File Download
Supplementary

postgraduate thesis: Her shadow : tracing minor female characters in the Victorian novel

TitleHer shadow : tracing minor female characters in the Victorian novel
Authors
Advisors
Issue Date2019
PublisherThe University of Hong Kong (Pokfulam, Hong Kong)
Citation
Mo, Y. T. N. [毛苑婷]. (2019). Her shadow : tracing minor female characters in the Victorian novel. (Thesis). University of Hong Kong, Pokfulam, Hong Kong SAR.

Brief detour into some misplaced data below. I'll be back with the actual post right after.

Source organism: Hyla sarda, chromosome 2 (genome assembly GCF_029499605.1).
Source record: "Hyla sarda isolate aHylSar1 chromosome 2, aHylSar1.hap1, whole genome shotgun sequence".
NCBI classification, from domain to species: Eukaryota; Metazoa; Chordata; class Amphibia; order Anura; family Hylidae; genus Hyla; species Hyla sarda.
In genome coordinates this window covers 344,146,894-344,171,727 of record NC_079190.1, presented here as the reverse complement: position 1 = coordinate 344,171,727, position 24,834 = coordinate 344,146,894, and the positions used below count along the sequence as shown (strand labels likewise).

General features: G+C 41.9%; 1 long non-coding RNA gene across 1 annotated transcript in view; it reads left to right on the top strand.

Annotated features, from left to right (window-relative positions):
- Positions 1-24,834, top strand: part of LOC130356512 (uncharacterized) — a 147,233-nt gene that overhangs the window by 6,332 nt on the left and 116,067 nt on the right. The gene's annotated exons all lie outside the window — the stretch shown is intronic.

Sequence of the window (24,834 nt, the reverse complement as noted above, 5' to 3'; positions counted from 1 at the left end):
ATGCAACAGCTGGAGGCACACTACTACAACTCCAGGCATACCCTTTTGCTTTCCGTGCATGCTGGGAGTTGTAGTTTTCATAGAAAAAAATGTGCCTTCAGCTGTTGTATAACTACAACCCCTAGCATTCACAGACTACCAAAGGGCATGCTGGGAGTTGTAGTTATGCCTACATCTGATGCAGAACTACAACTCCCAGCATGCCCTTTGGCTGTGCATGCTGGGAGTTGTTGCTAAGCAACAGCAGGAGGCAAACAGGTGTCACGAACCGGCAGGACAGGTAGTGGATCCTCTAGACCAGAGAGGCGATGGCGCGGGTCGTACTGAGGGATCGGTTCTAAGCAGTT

AbstractThis thesis argues that inequality in the nineteenth-century novel’s character system has social significance beyond the text. By casting social minorities as minor characters, the novel reflects, reaffirms, and solidifies their inferior status in the real world. Female minor characters are the focus of this thesis because traditional domestic ideologies in this period created extremely restrictive boundaries for acceptable femininity. Heroines tend to embody and exhibit traits associated with nineteenth-century feminine ideals, thereby encouraging emulation among female readers and strengthening these values throughout society. In contrast, characters that represent or display what is perceived as transgressive female behavior are frequently sidelined as minor characters, implying that they are undeserving of attention and social prominence. Critics such as Alex Woloch have expounded on the necessity of minor characters because a novel cannot possibly accommodate a narrative made entirely of protagonists. Some characters must sacrifice interiority and developmental arcs to be rendered minor. This thesis does not refute this claim, but strives to demonstrate that minoring certain characters can be problematic due to the historical and cultural background behind them. Chapter 1 looks at doppelgangers that function as an externalization of the heroine’s flaws or transgressive desires. It contends that these doppelgangers are typically killed off or suffer some other form of misfortune within the narrative to symbolize the heroine’s moral development, hence suggesting that certain female models are more desirable than others. Charlotte Brontë’s Jane Eyre, Jane Austen’s Emma, and Wilkie Collins’s The Law and the Lady are analyzed in this section to demonstrate that this phenomenon occurs across literary genres. Chapter 2 examines the connection between protagonicity and the marriage plot. In both Austen’s Emma and Charlotte Brontë’s Villette, marriage is portrayed as a requirement of the protagonist position. In Villette, in particular, the narrator-protagonist believes herself unworthy of protagonicity due to her failed marriage plots and props her friend up as the heroine instead. This reinforces the importance of marriage to Victorian women and links spinsterhood with minorness in society. Chapter 3 investigates fallen women in Emily Brontë’s Wuthering Heights, Ellen Wood’s East Lynne and George Eliot’s Adam Bede. They stray from a conventional marriage plot in favor of some form of personal freedom and are punished by losing their narrative centrality. This section claims that by silencing these women, their voices are denied legitimacy and reader sympathy.